Cormorants Swim Where Brenda Jones and I Birded By Car…
NJ WILD readers know, if they know anything about me, how precious is the birding refuge, ‘The Brig’, A.K.A. Edwin B. Forsythe Wildlife Refuge to me, as a birder, and far more profoundly, as a spiritual being.
It’s where I restore myself when “the world is too much with me”, more and more frequently these days. Far more important than I, however, ‘The Brig’ is a key stopover on the Atlantic Flyway, rich in rarities at all times. Perhaps never more precious than in winter, when winged creatures elsewhere can be scarce.
Duck Flight Before Storm, Brenda Jones
Everyone also knows that un-hurricaned Sandy destroyed great swathes of our beloved New Jersey’s three coastlines, especially The Shore, especially at and in and near Atlantic City.
One of the eeriest factors of being at ‘The Brig’ is that you see all those gambling towers through the migrant flocks. My happiest times at ‘The Brig’ are when I can’t see Atlantic City, because of fog or whatever.
I have been down at the Brig in fire, fog and ice. I can never believe that anyone would rather be in those towering prisons of glass, those cacophonous, frenzied places, rather than in the seamless peace of the marshy reaches of The Brigantine.
Great Egret, Great Peace of Brigantine Wildlife Refuge, Brenda Jones
I can’t drive it’s dike road any more, because it has been severed by uncategorized-storm-Sandy.
Cormorants swim where I used to bird by car.
All those carefully managed impoundments with their specific salinities, to nourish certain aquatic plants and shelter and feed certain waterfowl, are fouled. The Bay, –Absecon Bay, whatever its salinity in the storm and ever since–, has surged in. The Brig, as we know it, is no more.
Grebe Swallowing Frog, Brigantine Wildlife Refuge December Drama — Anne Zeman
I’m going down there for Christmas, ‘come hell or high water’. Certain walking trails are open, and birds don’t watch the Weather Channel. I’ll check out Leed’s Point, where the Jersey Devil was purportedly born and which thrives as a tiny old-world fishing village, at least until Sandy. Herons frequently soar in and land on Leed’s Point pilings. I’ll drive the bumpy sand road to and from Scott’s Landing, always remembering encountering hunters with their ‘bag’ of bloodied snow geese there, late one autumn. Odd, I’ve never read a recipe for snow goose. How neatly they were lined up along the sand… below the targets, silhouettes that teach hunters the differences among birds on the wing at various distances.
Snow Geese In Flight, Brenda Jones
How Snow Geese Look when they hear shots…. cfe
In the meantime, this is some of ‘The Brig’s’ reality. God KNOWS what’s happened at my other major havens - Island Beach, south of ruined Bay Head, Mantoloking, Seaside and so forth, and Sandy Hook, up by the Highlands and too many rivers….
Serenity and Tumult, Bay Head, Carolyn Foote Edelmann
NJ WILD BEAUTY, ISLAND BEACH Carolyn Foote Edelmann
Pristine Barnegat Bay, which rose to meet the Atlantic… Carolyn Foote Edelmann
Winter Realities, Normal Sandy Hook, Carolyn Foote Edelmann
Sandy Hook, Bay Side, After a Hard Winter Carolyn Foote Edelmann
Brigantine Serenity from Leed’s Eco-Trail Carolyn Foote Edelmann
Cloudscape, Summer, Brigantine Carolyn Foote Edelmann
Glossy Ibis and Marsh Mallow’s First Bloom, Brigantine Carolyn Foote Edelmann
Update as of Friday, December 7 at 10 a.m.: The Wildlife Drive in Galloway remains closed due to damage from Hurricane Sandy. The Songbird Trail, including the portion that uses the Wildlife Drive, will be closed December 10 through 14 due to a refuge hunt. Other hiking trails in Galloway are open from 9:00 a.m. to 4:00 p.m. daily, including the Akers Woodland Trail, Leed’s Eco-trail, and foot access to Gull Pond Tower.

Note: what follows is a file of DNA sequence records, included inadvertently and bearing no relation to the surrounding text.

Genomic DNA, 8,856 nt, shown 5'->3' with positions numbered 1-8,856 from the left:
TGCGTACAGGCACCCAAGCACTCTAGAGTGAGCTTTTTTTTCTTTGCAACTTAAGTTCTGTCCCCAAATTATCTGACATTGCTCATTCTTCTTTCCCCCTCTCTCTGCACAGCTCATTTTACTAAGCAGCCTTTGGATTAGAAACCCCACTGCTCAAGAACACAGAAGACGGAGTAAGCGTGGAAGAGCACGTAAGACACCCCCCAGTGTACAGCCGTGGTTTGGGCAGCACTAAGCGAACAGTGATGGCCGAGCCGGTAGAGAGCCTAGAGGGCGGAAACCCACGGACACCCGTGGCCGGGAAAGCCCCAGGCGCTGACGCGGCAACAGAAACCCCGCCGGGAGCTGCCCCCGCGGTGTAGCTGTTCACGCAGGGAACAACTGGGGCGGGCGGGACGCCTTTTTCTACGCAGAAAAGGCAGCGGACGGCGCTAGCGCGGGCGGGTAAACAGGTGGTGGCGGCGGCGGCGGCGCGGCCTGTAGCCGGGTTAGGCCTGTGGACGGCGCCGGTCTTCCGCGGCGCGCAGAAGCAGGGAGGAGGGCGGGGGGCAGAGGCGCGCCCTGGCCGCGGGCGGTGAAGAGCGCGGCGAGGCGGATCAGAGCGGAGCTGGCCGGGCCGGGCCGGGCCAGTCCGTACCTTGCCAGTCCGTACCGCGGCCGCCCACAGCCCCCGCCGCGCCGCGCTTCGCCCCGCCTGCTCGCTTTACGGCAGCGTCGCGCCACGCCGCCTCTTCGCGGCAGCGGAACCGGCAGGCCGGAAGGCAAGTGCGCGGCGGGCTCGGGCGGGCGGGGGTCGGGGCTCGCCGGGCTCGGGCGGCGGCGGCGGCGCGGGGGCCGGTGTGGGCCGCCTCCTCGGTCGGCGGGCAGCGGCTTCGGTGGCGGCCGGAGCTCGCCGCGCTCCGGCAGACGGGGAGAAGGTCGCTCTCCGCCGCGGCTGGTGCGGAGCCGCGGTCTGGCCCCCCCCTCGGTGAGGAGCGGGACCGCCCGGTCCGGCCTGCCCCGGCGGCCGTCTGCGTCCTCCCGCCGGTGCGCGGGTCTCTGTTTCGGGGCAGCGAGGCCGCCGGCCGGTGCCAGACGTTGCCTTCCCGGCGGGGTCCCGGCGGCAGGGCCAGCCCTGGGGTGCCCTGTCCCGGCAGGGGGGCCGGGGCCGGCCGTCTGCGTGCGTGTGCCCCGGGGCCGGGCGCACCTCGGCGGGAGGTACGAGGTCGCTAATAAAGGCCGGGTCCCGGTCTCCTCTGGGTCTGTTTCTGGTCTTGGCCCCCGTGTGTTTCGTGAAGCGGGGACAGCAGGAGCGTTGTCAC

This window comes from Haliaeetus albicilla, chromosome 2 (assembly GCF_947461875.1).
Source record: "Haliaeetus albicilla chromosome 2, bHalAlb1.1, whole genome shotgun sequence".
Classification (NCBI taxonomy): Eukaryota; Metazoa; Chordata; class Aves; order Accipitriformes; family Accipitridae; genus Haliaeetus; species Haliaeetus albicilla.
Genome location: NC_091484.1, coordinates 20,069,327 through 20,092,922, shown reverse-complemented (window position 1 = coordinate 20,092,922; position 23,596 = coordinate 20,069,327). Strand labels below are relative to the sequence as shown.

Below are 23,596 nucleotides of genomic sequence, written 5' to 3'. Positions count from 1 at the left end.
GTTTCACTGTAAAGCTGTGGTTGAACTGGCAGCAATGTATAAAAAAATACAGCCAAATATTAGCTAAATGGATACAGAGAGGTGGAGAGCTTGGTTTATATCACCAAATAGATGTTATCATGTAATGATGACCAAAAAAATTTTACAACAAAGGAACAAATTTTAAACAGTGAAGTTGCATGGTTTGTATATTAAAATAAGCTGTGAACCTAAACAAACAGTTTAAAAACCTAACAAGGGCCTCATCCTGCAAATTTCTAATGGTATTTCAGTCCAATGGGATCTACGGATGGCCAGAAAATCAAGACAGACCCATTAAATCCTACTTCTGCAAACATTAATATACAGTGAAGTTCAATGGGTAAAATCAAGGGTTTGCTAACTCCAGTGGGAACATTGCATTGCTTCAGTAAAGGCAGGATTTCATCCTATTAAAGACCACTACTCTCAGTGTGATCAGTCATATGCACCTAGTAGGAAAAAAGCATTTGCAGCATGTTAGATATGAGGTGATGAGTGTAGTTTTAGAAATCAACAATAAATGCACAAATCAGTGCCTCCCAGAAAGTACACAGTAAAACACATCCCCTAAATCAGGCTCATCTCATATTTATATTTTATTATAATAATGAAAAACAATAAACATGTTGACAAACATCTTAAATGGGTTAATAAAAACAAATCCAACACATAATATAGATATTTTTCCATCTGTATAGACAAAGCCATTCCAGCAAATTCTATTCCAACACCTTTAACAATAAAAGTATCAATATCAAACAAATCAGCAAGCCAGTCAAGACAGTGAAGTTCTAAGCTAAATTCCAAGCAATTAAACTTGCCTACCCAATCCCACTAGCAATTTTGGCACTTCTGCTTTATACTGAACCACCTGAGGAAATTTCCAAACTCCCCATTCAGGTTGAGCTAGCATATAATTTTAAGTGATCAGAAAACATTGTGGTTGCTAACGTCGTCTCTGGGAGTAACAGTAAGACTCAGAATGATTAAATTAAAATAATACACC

The Visitor Information Center is open from 10 a.m. to 3 p.m. weekdays and 9 a.m. to 4 p.m.weekends. All fees have been temporarily waived.
Scott’s Landing Boat Launch is open. Barnegat Observation Platform is open. The deCamp Wildlife Trail in Brick Township is open for the first 2000 feet. Holgate remains closed.
The Edwin B. Forsythe National Wildlife Refuge, where more than 47,000 acres of southern New Jersey coastal habitats are actively protected and managed for migratory birds. Forsythe is one of more than 500 refuges in the National Wildlife Refuge System administered by the U.S. Fish and Wildlife Service. The National Wildlife Refuge System is a network of lands and waters managed specifically for the protection of wildlife and wildlife habitat and represents the most comprehensive wildlife resource management program in the world. Units of the system stretch across the United States from northern Alaska to the Florida Keys, and include small islands in the Caribbean and South Pacific. The character of the Refuges is as diverse as the nation itself.
Wish me well on my Christmas pilgrimage. Far More Important, wish the birds well no matter man’s depredations.
Do whatever you can, wherever you are, even in those 90 countries who, for some reason, read NJ WILD about our dear state, to preserve refuges in your region.
And pay attention to catastrophic climate change. It’s no myth. It’s not a subject for believe. We have seen, to borrow the Pogo line, catastrophic climate change, and it is us.
What Sandy did was dress rehearsal. Sandy scrawled the signature of inevitable sea level rise for all the world to see. Sandy was not a one-time event. Sea level rise will not undo itself, as do hurricanes in time. Although not in damage.
Our world is changed forever.
Sandy didn’t change it.
What are you doing about it?
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